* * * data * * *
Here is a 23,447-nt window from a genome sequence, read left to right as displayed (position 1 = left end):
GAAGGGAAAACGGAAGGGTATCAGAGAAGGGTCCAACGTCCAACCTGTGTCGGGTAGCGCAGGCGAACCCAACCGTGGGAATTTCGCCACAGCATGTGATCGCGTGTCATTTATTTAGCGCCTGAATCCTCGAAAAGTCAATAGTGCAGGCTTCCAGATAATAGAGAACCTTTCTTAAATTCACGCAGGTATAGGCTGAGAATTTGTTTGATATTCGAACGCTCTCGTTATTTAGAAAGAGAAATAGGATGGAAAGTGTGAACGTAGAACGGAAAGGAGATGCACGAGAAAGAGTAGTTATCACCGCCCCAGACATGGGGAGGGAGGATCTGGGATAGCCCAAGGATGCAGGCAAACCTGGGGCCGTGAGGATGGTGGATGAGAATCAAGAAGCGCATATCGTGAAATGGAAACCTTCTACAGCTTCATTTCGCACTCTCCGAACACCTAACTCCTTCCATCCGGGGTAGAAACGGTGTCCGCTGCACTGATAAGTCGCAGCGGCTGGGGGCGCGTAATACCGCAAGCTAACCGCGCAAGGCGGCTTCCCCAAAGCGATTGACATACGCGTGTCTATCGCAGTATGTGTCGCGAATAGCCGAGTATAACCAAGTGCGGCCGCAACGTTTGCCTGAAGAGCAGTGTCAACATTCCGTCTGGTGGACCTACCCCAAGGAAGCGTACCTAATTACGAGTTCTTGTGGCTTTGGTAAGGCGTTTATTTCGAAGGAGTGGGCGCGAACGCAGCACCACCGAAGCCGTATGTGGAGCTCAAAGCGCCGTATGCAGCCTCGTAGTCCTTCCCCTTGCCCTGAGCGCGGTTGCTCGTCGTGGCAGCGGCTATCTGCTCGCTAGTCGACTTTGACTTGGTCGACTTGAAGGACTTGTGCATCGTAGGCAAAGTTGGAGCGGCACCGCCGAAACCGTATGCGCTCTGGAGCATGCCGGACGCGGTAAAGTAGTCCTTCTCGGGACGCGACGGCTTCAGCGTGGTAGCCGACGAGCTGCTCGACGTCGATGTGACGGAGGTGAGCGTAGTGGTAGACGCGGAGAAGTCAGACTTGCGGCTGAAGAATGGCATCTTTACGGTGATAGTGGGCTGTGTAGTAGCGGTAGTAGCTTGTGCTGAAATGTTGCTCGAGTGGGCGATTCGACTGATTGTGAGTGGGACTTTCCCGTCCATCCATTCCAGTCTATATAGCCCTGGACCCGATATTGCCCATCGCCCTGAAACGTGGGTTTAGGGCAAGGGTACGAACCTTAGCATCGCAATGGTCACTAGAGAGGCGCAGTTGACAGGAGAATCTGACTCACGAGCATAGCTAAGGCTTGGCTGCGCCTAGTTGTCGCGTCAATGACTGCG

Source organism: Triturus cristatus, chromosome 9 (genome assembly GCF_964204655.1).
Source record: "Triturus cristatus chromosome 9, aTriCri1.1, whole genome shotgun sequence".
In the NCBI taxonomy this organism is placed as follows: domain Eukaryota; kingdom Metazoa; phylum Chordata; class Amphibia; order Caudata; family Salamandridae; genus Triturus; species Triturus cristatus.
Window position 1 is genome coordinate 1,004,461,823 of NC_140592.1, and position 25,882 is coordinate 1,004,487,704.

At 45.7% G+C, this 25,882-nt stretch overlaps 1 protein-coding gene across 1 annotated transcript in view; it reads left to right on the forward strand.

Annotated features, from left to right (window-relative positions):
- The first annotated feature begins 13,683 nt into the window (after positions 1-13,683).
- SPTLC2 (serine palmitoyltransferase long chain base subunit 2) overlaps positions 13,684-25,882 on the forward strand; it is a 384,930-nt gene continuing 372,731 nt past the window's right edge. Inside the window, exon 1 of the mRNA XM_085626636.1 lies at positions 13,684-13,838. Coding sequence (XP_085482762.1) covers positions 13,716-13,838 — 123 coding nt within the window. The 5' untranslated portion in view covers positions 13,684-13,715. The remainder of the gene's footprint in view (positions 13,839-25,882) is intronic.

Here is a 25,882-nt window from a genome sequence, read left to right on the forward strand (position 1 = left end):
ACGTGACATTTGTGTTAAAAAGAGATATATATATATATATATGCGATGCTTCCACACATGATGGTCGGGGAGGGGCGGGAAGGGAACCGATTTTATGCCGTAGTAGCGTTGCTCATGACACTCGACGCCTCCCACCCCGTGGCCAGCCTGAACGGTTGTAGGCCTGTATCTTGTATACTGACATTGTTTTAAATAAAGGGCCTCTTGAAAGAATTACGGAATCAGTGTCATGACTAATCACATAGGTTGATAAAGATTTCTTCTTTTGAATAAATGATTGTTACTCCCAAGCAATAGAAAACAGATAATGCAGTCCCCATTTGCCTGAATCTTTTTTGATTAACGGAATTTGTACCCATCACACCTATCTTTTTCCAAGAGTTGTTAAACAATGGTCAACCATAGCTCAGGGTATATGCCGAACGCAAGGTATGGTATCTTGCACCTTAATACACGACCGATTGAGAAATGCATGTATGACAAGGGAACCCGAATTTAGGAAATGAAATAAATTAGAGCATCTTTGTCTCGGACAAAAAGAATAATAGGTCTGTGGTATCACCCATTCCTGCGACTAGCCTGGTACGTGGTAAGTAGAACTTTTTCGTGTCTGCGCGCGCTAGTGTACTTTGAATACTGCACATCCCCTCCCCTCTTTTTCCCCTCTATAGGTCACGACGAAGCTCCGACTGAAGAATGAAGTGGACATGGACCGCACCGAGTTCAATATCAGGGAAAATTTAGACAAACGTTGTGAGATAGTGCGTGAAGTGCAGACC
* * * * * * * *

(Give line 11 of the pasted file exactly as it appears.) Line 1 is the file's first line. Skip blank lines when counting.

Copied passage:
Here is a 25,882-nt window from a genome sequence, read left to right on the forward strand (position 1 = left end):